World War 1 Remembrance Stories

[The individuals and their stories are presented in alphabetical order of surname, not in date order of death. The author of these accounts is David Dodd, unless otherwise stated, with contributions from Michael Webb and Ann Ballard].

Edward James BALL 1894 – 1916
Charles Walter BODMAN 1890 – 1918
Edward Elms BOWN 1883 – 1917
Arthur BRITTON 1895 – 1917
Edward Elms BOWN 1883 – 1917
Arthur Edwin BRYAN 1893 – 1917
John James BURGESS 1888 – 1918
Thomas BURGESS 1890 – 1916

Leonard COLES 1896 – 1917
James Thomas COOK 1895 – 1916
Percy (Bertie) FULLER 1895 -1917
Sidney HARDING 1890 – 1918
Harold Sidney HINTON 1896 – 1918
Charles Francis JONES 1883 – 1916
Thomas MATHLIN 1875 – 1918
Joseph Edwin MORGAN 1886 – 1917

Albert PERRIMAN 1886 – 1915
Albert George PULLIN 1899 – 1918
Edward Bruce SALMON 1893 – 1918
William Robert STRANGE 1895 – 1915
John William Arthur WHITTAKER 1890 – 1918
George Charles Edwards WOODHAM 1891 – 1918
William Edwards WOODHAM 1891 – 1916


EDWARD JAMES BALL  1894 – 1916

Edward James Ball was the son of William and Harriett Ball, who lived in one of the cottages at Ringswell.  He emigrated to Canada aged 18 in 1912 and found work in Montreal with a shipping company.  He volunteered in April 1915 to join the Canadian army, and after training he joined one of the crack infantry regiments of Canada.  The 42nd Canadian Infantry regiment, also known as the 5th Royal Highlanders of Canada.
The regiment arrived in France but initially saw little action.  That changed in March 1916 when the 42nd were transferred to Poperhinge in the Ypres Salient.

By now aggressive sniper fire was adding to the discomfiture of the Canadians.  After two months the 42nd were given an opportunity at Hooge.  Their neighbouring regiment, Princess Patricia’s Canadian Light Infantry was nearly surrounded and the 42nd launched a successful counter attack although at the cost of heavy casualties.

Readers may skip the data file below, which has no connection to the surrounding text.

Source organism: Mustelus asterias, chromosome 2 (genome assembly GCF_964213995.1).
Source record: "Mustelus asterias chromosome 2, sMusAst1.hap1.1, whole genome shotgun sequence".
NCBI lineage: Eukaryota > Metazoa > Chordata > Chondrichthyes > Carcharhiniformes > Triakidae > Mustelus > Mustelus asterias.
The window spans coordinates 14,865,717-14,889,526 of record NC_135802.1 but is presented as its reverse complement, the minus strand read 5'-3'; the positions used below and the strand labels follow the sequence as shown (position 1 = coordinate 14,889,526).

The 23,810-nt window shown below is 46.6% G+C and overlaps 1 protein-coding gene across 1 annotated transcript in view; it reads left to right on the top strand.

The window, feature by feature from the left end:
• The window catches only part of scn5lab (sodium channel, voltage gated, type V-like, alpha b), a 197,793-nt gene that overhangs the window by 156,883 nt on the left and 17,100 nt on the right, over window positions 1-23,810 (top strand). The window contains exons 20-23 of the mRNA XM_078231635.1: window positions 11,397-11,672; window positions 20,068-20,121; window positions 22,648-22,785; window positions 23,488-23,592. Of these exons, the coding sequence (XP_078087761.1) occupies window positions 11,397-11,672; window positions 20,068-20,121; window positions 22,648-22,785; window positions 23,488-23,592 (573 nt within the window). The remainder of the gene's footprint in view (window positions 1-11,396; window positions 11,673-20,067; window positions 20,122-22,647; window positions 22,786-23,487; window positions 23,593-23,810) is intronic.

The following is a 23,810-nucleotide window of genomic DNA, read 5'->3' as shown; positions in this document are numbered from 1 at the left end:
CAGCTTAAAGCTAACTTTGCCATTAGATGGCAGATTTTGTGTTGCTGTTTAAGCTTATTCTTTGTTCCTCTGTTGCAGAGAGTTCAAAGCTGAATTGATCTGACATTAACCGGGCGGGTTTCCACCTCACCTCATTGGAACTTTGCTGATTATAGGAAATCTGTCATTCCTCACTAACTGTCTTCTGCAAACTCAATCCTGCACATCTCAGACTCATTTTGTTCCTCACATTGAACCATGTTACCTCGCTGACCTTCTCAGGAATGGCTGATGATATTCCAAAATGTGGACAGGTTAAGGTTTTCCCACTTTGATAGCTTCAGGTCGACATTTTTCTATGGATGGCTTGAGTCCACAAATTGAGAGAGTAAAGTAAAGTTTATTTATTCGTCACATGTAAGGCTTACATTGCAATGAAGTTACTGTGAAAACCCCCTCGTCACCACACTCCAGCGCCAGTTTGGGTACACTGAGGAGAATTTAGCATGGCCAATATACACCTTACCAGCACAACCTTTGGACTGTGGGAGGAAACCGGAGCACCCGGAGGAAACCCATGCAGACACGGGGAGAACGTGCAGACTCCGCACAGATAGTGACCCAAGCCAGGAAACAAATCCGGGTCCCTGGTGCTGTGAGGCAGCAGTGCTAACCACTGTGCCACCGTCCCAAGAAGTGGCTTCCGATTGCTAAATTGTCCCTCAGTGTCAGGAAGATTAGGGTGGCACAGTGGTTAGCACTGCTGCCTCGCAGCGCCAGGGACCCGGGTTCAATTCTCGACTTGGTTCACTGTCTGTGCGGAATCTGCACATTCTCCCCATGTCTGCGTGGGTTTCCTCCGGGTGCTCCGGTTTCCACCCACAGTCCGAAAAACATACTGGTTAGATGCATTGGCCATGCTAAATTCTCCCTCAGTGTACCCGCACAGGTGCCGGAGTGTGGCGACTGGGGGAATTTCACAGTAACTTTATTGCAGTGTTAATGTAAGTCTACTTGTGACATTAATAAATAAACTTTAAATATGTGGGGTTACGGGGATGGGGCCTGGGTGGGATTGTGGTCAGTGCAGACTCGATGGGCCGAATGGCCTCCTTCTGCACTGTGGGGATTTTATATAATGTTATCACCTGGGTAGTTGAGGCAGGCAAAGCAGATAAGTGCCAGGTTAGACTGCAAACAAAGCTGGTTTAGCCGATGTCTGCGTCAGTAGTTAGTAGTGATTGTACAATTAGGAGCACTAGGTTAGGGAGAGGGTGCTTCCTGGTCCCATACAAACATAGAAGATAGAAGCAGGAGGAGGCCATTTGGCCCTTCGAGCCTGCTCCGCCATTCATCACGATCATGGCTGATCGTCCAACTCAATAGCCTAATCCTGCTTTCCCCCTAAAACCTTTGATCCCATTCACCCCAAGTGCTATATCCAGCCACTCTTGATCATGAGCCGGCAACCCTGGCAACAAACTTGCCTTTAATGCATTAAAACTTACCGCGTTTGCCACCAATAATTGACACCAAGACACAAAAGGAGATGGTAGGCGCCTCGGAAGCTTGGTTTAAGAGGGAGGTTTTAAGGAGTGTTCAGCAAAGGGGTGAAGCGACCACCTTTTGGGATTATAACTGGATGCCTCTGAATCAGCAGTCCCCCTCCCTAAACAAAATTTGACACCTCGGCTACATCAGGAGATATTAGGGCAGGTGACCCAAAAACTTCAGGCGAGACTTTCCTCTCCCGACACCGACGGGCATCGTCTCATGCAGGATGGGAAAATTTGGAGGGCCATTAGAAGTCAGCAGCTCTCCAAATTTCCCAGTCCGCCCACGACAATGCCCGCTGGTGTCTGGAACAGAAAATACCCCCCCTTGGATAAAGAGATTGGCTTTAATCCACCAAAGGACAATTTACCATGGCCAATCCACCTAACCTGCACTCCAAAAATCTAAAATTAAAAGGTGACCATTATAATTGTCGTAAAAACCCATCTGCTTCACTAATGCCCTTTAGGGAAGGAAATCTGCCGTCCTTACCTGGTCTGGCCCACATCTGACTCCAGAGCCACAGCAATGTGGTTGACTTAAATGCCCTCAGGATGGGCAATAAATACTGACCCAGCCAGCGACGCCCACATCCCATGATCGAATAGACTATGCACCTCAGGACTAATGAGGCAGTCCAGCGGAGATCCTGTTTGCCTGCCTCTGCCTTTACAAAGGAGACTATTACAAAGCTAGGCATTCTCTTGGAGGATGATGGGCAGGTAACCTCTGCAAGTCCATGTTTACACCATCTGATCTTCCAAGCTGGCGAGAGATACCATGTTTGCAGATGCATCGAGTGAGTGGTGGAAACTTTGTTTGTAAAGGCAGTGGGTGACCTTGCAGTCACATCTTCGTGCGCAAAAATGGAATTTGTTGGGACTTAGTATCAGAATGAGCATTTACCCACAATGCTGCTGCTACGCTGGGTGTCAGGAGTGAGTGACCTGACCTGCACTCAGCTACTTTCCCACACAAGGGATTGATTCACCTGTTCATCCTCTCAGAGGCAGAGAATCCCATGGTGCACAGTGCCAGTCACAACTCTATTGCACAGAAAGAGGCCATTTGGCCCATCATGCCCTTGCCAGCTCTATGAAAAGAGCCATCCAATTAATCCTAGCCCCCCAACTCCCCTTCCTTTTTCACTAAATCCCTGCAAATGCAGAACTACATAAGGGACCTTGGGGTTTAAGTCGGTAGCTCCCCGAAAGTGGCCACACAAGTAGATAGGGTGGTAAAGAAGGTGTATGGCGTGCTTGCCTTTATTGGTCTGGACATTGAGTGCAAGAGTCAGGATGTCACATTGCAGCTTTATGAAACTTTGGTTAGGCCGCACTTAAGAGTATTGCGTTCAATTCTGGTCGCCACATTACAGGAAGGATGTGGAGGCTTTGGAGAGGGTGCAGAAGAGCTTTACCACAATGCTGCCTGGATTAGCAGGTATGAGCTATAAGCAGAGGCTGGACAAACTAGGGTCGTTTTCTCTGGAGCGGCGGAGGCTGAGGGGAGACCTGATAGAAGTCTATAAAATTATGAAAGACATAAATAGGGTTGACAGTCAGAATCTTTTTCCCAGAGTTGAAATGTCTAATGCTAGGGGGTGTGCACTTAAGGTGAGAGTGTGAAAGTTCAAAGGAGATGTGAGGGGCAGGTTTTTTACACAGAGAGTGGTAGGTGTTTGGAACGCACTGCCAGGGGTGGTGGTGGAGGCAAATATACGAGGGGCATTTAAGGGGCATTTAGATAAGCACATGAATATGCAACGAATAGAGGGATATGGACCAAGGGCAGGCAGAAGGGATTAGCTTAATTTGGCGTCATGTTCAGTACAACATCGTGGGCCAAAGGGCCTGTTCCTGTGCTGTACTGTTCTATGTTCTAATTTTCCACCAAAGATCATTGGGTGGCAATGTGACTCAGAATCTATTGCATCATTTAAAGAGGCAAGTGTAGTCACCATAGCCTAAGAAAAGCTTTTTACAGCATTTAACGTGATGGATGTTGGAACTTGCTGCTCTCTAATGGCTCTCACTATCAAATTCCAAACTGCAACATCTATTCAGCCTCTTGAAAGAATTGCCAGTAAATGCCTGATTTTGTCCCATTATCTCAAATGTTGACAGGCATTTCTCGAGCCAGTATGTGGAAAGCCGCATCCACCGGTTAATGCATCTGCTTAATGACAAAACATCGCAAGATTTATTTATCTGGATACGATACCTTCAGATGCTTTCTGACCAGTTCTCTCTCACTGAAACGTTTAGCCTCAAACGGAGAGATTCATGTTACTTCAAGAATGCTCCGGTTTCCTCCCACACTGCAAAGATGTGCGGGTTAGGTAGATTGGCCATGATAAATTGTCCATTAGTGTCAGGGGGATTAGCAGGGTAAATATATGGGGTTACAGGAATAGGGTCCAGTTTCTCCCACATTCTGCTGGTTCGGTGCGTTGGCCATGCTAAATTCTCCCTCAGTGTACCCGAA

After five months in the Ypres Salient the Canadians were switched to the Somme where the terrible slaughter which started on 1st July still continued unabated.  On 16th September Ball and his comrades assembled in low ground on a sunken road as an artillery barrage fired over their heads at the German trenches at Courcelette.  At 16.55, just before the barrage lifted the Canadians attacked, leaping out of their assembly areas to charge 450 yards to the enemy.  Immediately the 42nd could see that little damage had been inflicted by the artillery barrage and the Germans were standing almost shoulder to shoulder firing at the charging Canadians.

They had not gone 100 yards before half the regiment were casualties, including Private Ball who was killed.  Only 25% of the regiment returned without injury.  Edward James Ball is remembered at the British Cemetery at Contay.


Charles Walter Bodman was the eldest son of Walter and Sarah Bodman who had a drapery shop in the High Street, now the site of Country Stores.   Charles worked in the shop and was aged 24 when the war started.   In October 1914 he travelled to Bristol and volunteered for the Army, joining a regiment being raised by the Bristol Citizens Recruiting Committee, the regiment seems to have had an almost independent existence until adopted by the War Office and established as the 12th (Bristol) Battalion of the Gloucestershire Regiment, becoming part of 95 Brigade.   First encamped in Wensleydale before moving to Salisbury Plain in August 1915, The battalion landed in France on 21 November and on Boxing Day the brigade became part of 5 Division